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I Want My Father Back


TomJH
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I just watched The Princess Bride for the first time. It's a lovely film in so many ways, a charming homage to fairy tales and story telling, with an often delicious sense of humour and, among other sequences of note, a beautiful demonstration of fencing choreography.

 

One moment that particularly drew my attention and even, momentarily, took my breath away, came at the end of an action sequence.

 

SPOILER ALERT FOR THOSE YET TO SEE THE FILM:

 

Mandy Patinkin plays a Spaniard on a twenty year quest for vengeance against the villain who once slew his father. He has perfected his art with a sword in the meantime and has lived for the moment when he can use that sword to kill the cad that killed his father.

 

The final confrontation between the two finally occurs with the villain, played by Christopher Guest. As the duel progresses and it is apparent that Patinkin is vastly Guest's superior with a sword, Patinkin tells the villain to offer him money, something to spare him. Guest agrees, offering him anything that he wants.

 

Patinkin then plunges his sword into Guest's heart, with a memorable closeup of Patinkin's face as he says, "I want my father back, you son of a b i t c h!"

 

Patinkin would later state that he identified with his character during this scene, that, when he slew this screen villain, to him, at that moment he was somehow slaying the cancer that had taken his own father 15 years before.

 

And I think that a screen moment like that, that "I Want My Father Back!" moment, will register in the hearts of so many viewers. Many of us, perhaps even most of us, have lost someone in our lives that we would cry out to the heavens to have back with us if it could only be so.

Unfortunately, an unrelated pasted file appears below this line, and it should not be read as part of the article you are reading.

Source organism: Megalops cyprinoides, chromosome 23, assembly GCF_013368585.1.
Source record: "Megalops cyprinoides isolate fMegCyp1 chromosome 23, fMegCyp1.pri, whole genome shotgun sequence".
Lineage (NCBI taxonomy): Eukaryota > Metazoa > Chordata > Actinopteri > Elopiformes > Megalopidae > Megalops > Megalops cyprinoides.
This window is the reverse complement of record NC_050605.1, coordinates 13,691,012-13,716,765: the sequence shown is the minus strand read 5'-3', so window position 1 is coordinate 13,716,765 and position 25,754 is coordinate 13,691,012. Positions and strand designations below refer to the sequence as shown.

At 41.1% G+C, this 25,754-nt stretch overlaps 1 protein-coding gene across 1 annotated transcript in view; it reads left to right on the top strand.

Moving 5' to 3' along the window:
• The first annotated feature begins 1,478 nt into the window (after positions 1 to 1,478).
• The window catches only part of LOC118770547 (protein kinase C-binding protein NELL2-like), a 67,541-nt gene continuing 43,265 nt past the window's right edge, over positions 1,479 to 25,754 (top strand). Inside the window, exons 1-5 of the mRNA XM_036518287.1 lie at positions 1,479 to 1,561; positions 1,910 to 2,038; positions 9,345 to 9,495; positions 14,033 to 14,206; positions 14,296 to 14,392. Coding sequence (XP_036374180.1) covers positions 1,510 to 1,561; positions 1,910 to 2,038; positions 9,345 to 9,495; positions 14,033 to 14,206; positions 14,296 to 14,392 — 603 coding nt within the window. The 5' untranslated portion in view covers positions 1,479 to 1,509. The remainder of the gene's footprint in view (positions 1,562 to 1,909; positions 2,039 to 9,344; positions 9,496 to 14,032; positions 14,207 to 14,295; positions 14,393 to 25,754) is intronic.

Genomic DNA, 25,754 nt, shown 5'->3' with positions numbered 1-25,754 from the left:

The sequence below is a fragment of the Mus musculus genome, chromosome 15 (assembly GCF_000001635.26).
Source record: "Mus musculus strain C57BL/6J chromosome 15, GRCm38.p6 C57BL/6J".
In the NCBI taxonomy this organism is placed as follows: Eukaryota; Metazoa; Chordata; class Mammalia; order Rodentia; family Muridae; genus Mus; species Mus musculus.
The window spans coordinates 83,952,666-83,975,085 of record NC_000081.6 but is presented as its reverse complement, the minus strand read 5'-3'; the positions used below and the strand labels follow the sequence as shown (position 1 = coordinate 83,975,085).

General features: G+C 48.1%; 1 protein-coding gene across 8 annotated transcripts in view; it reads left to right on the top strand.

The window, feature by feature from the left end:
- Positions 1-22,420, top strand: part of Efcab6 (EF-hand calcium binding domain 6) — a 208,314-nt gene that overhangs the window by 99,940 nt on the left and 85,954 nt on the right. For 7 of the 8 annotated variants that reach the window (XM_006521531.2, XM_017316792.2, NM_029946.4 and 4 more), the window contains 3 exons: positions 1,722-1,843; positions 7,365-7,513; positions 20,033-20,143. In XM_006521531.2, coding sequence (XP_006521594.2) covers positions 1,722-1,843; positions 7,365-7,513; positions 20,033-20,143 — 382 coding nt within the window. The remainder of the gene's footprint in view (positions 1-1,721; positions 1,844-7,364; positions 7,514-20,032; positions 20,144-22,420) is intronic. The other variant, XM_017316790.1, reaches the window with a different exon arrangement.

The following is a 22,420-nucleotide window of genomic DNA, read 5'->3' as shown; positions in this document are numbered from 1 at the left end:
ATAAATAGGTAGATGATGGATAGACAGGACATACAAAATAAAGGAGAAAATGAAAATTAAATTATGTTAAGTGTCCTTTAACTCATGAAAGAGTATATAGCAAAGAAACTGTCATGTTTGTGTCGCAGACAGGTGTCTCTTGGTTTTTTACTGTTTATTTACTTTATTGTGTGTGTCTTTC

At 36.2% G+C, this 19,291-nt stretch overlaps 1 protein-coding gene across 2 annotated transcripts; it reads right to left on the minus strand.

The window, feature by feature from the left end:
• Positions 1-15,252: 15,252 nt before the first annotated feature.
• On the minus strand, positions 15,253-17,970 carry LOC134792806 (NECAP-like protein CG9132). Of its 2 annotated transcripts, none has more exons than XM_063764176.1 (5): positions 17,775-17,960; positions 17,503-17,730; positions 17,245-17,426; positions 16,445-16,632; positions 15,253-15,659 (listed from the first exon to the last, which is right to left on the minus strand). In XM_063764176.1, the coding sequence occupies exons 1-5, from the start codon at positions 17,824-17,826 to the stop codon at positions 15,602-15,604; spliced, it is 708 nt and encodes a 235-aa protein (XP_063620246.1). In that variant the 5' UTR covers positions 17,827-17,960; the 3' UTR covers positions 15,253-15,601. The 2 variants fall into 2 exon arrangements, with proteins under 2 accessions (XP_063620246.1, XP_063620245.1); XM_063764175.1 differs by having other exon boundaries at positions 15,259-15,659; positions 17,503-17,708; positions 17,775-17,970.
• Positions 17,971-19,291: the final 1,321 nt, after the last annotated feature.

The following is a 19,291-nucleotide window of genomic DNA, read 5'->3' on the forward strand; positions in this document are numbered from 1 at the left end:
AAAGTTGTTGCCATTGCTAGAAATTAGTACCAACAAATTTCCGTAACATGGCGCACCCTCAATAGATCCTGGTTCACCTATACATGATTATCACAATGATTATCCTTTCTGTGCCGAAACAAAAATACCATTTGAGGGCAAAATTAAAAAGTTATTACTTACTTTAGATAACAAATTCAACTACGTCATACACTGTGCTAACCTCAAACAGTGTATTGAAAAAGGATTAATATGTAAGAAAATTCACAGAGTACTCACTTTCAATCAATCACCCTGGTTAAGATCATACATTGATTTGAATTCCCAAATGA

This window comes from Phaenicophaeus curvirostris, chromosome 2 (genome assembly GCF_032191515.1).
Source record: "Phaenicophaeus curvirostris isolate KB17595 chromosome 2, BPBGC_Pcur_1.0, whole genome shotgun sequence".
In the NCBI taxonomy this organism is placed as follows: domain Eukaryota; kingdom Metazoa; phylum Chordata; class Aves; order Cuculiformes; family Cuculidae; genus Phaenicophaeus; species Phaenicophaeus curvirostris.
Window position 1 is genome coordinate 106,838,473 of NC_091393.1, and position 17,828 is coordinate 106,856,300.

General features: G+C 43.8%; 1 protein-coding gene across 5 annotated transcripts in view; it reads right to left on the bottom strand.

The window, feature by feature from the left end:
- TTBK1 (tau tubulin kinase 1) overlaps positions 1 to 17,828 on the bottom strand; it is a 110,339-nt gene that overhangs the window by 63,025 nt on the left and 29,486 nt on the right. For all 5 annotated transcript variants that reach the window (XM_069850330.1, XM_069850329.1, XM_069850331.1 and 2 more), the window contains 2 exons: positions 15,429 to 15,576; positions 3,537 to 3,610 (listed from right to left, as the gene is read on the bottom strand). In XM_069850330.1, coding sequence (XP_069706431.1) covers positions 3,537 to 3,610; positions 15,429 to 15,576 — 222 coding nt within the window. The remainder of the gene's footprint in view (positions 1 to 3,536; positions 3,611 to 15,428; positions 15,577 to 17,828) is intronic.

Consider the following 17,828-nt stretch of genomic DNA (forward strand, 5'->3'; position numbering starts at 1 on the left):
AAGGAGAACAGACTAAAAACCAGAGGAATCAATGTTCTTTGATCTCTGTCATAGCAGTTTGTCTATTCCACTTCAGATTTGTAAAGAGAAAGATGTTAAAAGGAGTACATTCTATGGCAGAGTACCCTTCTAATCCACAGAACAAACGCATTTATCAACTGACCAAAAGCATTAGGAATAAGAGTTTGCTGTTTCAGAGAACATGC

A father, a mother, a sister, a lover, a child, a friend.

 

When Patinkin, even in a little celluloid fairy tale such as this film is, makes that pronouncement, he speaks, I feel, for so many.

 

I want my father back, too, Mandy. You are not alone.

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Thank you, lavenderblue and Sepiatone, as well as Dargo.

 

Amazing, isn't it, how a small moment in a film can quite suddenly and unexpectedly rip off that scar tissue that has built over an old emotional wound. I certainly didn't expect to experience it when I sat down to watch a fairy tale.

 

And, yes, I know I am not alone. So many of us carry this same pain with us.

 

That very pain, however, can sometimes change us for the better, I truly believe. In some it can create a greater empathy for the anguish of others at a time of loss. It can give some of us the ability to reach out to others in similar moments of distress in a manner in which we might not have been able to if we had not already been there ourselves.

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